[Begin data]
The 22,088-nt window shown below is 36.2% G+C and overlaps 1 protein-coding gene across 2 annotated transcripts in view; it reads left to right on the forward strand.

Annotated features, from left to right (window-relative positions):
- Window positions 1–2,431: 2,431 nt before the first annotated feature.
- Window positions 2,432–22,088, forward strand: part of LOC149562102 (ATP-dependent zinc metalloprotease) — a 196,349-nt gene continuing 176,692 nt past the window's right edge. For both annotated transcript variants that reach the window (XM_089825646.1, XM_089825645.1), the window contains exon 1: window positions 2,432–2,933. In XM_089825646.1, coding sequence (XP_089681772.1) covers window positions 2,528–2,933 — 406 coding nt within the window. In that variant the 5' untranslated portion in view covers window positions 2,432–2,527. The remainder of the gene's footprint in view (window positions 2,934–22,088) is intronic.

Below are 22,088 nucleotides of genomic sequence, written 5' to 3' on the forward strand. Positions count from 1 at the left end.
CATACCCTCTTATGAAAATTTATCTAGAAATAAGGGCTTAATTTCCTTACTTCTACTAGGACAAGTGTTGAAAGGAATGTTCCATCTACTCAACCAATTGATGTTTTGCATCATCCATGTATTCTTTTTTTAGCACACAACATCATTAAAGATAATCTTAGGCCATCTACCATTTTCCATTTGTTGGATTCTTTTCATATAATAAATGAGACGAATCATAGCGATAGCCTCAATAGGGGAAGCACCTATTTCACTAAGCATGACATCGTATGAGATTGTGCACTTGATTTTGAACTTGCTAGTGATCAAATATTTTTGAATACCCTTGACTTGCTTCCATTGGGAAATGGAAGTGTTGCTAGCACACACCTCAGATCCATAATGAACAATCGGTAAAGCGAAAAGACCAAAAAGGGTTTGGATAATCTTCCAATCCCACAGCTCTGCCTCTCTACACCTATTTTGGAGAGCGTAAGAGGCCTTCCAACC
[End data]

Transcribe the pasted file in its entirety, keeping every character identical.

The 22,088-nt window shown below is 36.2% G+C and overlaps 1 protein-coding gene across 2 annotated transcripts in view; it reads left to right on the forward strand.

Annotated features, from left to right (window-relative positions):
- Window positions 1–2,431: 2,431 nt before the first annotated feature.
- Window positions 2,432–22,088, forward strand: part of LOC149562102 (ATP-dependent zinc metalloprotease) — a 196,349-nt gene continuing 176,692 nt past the window's right edge. For both annotated transcript variants that reach the window (XM_089825646.1, XM_089825645.1), the window contains exon 1: window positions 2,432–2,933. In XM_089825646.1, coding sequence (XP_089681772.1) covers window positions 2,528–2,933 — 406 coding nt within the window. In that variant the 5' untranslated portion in view covers window positions 2,432–2,527. The remainder of the gene's footprint in view (window positions 2,934–22,088) is intronic.

Below are 22,088 nucleotides of genomic sequence, written 5' to 3' on the forward strand. Positions count from 1 at the left end.
CATACCCTCTTATGAAAATTTATCTAGAAATAAGGGCTTAATTTCCTTACTTCTACTAGGACAAGTGTTGAAAGGAATGTTCCATCTACTCAACCAATTGATGTTTTGCATCATCCATGTATTCTTTTTTTAGCACACAACATCATTAAAGATAATCTTAGGCCATCTACCATTTTCCATTTGTTGGATTCTTTTCATATAATAAATGAGACGAATCATAGCGATAGCCTCAATAGGGGAAGCACCTATTTCACTAAGCATGACATCGTATGAGATTGTGCACTTGATTTTGAACTTGCTAGTGATCAAATATTTTTGAATACCCTTGACTTGCTTCCATTGGGAAATGGAAGTGTTGCTAGCACACACCTCAGATCCATAATGAACAATCGGTAAAGCGAAAAGACCAAAAAGGGTTTGGATAATCTTCCAATCCCACAGCTCTGCCTCTCTACACCTATTTTGGAGAGCGTAAGAGGCCTTCCAACC